PALMETTO -- A vacant parcel in Palmetto that has stood empty for decades is going to the dogs -- but in a good way.
It's a snapshot image of old Florida with moss-covered trees providing a canopy atop a clear, meandering creek (actually a stormwater outflow) winding down toward the Manatee River.
Rust-colored railroad tracks border it to the east near Fifth Street West as though patiently awaiting the appearance of the young group of friends from the Hollywood classic, "Stand by Me," en route to their rather unusual destination.
It's an ideal piece of property that almost screams out for public use, which was the initial thinking when the city purchased the 2.1 acres for $90,000 in 1998 from Billie Edenfield, a former Realtor for CSX Railroad who was privy to surplus railroad properties and purchased some of them for personal investments.
The city almost balked at buying the land once used as a storage area for CSX railroad ties, which are soaked in creosote and create higher than normal levels of arsenic in the ground.
Palmetto's environmental concerns following the purchase were confirmed, and the property has stood vacant since.
Mayor Shirley Groover Bryant said with changing environmental standards, the city has been aware that the
property could be more easily used as long as there isn't a major excavation.
"It's just time to make better use of this property," said Bryant, who noted the city is hiring a company that specializes in working with the Environmental Protection Agency "to do mitigation because the EPA will want more intensive studies."
The plan is to keep the property for public use and transform it into a city dog park.
Preliminary testing in 2010 showed higher than normal levels of arsenic in the ground, but Public Works Director Alan Tusing said, "It's not real bad," noting arsenic also is produced naturally and just about everyone is exposed at some point.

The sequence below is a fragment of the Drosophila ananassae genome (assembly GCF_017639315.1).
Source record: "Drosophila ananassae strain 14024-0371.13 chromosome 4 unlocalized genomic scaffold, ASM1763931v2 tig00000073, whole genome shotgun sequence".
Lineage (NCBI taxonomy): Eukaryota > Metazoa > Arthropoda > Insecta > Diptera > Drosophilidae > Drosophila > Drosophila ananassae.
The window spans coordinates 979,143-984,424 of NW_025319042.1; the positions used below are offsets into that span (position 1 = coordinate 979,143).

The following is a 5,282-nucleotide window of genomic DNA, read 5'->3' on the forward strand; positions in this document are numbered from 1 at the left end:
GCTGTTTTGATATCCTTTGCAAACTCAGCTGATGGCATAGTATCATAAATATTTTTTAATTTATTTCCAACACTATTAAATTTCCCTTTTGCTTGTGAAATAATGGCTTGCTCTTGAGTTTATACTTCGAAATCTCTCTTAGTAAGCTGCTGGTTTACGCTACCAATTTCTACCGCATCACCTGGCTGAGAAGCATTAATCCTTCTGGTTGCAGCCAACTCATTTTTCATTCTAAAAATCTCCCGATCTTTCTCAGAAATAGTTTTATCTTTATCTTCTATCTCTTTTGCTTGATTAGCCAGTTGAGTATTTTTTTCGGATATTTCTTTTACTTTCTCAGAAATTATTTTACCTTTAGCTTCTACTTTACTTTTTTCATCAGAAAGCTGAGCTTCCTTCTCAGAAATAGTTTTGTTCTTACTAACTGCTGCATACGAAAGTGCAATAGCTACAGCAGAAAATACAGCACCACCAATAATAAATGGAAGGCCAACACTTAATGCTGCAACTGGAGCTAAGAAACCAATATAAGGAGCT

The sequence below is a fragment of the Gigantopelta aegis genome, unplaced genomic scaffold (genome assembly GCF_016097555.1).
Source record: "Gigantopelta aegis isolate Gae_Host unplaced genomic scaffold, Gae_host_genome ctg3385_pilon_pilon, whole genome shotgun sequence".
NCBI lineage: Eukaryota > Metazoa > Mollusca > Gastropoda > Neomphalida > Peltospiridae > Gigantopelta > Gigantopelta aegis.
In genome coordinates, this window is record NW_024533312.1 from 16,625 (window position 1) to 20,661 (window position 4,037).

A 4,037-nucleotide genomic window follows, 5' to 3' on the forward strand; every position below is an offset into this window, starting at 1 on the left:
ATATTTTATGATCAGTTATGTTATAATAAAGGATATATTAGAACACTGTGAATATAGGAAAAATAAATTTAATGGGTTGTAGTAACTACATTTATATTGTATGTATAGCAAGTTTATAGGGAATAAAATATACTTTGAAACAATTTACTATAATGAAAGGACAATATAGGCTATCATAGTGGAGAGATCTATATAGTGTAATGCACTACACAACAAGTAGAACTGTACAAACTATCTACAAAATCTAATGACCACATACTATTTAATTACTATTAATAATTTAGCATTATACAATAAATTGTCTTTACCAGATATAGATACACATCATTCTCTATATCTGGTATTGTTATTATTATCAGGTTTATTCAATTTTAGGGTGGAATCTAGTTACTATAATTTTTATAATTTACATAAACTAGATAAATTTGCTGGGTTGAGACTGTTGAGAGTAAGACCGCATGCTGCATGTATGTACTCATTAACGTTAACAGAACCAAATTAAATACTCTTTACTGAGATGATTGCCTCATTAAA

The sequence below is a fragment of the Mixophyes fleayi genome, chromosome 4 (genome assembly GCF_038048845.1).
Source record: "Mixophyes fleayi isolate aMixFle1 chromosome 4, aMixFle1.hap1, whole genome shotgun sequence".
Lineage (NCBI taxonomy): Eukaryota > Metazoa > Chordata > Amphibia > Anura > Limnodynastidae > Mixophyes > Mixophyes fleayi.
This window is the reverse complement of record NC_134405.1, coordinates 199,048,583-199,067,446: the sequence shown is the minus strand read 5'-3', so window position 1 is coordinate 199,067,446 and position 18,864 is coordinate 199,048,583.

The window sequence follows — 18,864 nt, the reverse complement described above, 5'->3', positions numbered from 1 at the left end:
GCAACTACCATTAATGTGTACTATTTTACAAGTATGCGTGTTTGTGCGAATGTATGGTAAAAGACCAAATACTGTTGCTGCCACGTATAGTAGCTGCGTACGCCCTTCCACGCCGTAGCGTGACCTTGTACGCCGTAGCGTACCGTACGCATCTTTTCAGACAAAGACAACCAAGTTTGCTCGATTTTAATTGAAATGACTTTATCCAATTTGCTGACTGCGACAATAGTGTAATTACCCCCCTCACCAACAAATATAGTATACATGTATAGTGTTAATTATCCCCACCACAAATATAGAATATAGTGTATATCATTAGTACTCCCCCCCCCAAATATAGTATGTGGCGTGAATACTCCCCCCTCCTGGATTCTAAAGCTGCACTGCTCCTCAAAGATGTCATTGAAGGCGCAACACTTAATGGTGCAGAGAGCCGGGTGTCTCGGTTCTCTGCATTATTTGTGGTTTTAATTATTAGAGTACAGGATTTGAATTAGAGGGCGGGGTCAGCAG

But negotiating through the environmental process for a piece of property considered to be a brownfield project -- meaning there are environmental issues -- will still take time. Community Redevelopment Agency Director Jeff Burton said the city is very early in the process to transform the property, and it could take as many as five years before the first dog romps under the shade trees.
Burton said the city also is seeking to trade some property with the West Coast Tomato packing plant, across Fifth Street West from the property. Burton said initial discussions have been favorable to trade the north half of city property for a continuation piece of property to the west owned by the tomato company.
The piece of property the city wants to trade lacks tree cover, and the tomato company's property is more visually pleasing. The concept includes the idea for the tomato company to pave over the north half of the property -- best use allowable practices for a brownfield property -- for more employee parking, while the city's property gain could be enhanced with landscaping to provide a better visual and audio buffer for residents near the packing plant.
"The city has always wanted to do something with this property, but we've just never sat down and tried to put together a real plan for it, until now," said Burton. "Part of the reason for that is environmental expertise is a profession all by itself, and we don't have that level of expertise on staff."
The city is looking to hire Cardno TBE out of Clearwater, a brownfield consulting service, to begin a supplemental site assessment at an estimated cost of $51,000.
Once the study is completed and the EPA mitigation process is concluded, the city can proceed with the proposed dog park concept and possible land trade with the packing plant.
While much remains to do to determine the property's use, city officials are confident in the dog park concept.
"It's like everything else we do," said Burton. "If we are going to do a dog park, we are going to do the best dog park around."
Mark Young, Herald urban affairs reporter, can be reached at 941-745-7041 or follow him on Twitter @urbanmark2014.